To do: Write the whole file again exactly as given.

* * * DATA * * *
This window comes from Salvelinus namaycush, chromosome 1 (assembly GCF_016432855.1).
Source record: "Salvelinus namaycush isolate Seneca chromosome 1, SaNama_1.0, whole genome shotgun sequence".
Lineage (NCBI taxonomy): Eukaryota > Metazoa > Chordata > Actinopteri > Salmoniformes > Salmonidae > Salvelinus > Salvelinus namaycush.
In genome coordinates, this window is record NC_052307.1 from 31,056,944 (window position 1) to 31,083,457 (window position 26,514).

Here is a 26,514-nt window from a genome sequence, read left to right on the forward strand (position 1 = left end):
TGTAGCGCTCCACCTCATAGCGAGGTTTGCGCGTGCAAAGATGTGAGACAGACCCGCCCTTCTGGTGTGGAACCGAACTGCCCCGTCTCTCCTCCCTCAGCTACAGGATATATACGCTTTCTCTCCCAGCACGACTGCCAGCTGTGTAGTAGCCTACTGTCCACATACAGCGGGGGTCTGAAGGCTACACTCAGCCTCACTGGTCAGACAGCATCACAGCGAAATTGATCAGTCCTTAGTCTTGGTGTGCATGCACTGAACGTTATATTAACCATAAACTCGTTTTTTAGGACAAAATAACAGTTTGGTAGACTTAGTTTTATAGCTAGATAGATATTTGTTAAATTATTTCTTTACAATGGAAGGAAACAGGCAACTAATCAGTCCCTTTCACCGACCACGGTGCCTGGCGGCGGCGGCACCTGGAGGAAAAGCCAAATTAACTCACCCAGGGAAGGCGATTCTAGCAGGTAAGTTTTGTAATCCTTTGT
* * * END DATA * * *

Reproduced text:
This window comes from Salvelinus namaycush, chromosome 1 (assembly GCF_016432855.1).
Source record: "Salvelinus namaycush isolate Seneca chromosome 1, SaNama_1.0, whole genome shotgun sequence".
Lineage (NCBI taxonomy): Eukaryota > Metazoa > Chordata > Actinopteri > Salmoniformes > Salmonidae > Salvelinus > Salvelinus namaycush.
In genome coordinates, this window is record NC_052307.1 from 31,056,944 (window position 1) to 31,083,457 (window position 26,514).

Here is a 26,514-nt window from a genome sequence, read left to right on the forward strand (position 1 = left end):
TGTAGCGCTCCACCTCATAGCGAGGTTTGCGCGTGCAAAGATGTGAGACAGACCCGCCCTTCTGGTGTGGAACCGAACTGCCCCGTCTCTCCTCCCTCAGCTACAGGATATATACGCTTTCTCTCCCAGCACGACTGCCAGCTGTGTAGTAGCCTACTGTCCACATACAGCGGGGGTCTGAAGGCTACACTCAGCCTCACTGGTCAGACAGCATCACAGCGAAATTGATCAGTCCTTAGTCTTGGTGTGCATGCACTGAACGTTATATTAACCATAAACTCGTTTTTTAGGACAAAATAACAGTTTGGTAGACTTAGTTTTATAGCTAGATAGATATTTGTTAAATTATTTCTTTACAATGGAAGGAAACAGGCAACTAATCAGTCCCTTTCACCGACCACGGTGCCTGGCGGCGGCGGCACCTGGAGGAAAAGCCAAATTAACTCACCCAGGGAAGGCGATTCTAGCAGGTAAGTTTTGTAATCCTTTGT